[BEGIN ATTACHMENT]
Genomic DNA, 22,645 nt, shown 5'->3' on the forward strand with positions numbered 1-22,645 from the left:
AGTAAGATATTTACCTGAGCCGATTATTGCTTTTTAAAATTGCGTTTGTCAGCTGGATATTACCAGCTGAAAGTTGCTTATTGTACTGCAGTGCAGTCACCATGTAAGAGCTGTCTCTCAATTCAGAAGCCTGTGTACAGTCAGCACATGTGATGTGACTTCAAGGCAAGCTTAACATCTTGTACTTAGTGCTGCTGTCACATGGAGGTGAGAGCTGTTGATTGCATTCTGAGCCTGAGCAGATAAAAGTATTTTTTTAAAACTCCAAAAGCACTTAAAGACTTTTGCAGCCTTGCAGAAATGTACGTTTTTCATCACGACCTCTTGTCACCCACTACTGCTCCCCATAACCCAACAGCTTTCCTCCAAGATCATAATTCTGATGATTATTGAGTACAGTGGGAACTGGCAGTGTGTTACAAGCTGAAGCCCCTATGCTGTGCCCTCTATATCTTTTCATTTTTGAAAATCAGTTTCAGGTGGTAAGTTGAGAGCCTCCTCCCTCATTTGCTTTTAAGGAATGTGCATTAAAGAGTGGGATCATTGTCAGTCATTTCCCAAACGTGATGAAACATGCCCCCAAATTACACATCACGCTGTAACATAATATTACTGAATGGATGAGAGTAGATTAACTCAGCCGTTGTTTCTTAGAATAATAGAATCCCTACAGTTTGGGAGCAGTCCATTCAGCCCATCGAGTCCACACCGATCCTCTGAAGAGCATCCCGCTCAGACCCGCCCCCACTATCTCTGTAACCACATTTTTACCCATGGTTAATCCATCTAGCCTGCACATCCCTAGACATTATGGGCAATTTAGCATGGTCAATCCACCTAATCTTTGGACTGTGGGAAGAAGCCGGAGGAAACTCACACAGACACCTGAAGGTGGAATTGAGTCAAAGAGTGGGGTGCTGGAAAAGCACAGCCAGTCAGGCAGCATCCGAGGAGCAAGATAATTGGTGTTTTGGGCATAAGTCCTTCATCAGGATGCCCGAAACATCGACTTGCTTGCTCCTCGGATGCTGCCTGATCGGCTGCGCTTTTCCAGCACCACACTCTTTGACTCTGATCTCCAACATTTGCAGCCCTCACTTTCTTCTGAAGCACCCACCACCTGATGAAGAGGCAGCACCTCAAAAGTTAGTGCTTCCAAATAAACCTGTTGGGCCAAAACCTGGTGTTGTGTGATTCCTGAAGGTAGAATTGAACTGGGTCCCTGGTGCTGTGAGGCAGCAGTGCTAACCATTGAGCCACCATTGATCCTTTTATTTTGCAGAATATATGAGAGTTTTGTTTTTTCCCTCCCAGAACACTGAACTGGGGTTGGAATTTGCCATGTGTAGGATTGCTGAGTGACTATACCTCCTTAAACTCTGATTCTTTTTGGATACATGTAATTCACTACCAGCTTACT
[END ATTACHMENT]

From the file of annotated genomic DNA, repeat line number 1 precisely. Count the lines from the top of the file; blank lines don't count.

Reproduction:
Genomic DNA, 22,645 nt, shown 5'->3' on the forward strand with positions numbered 1-22,645 from the left: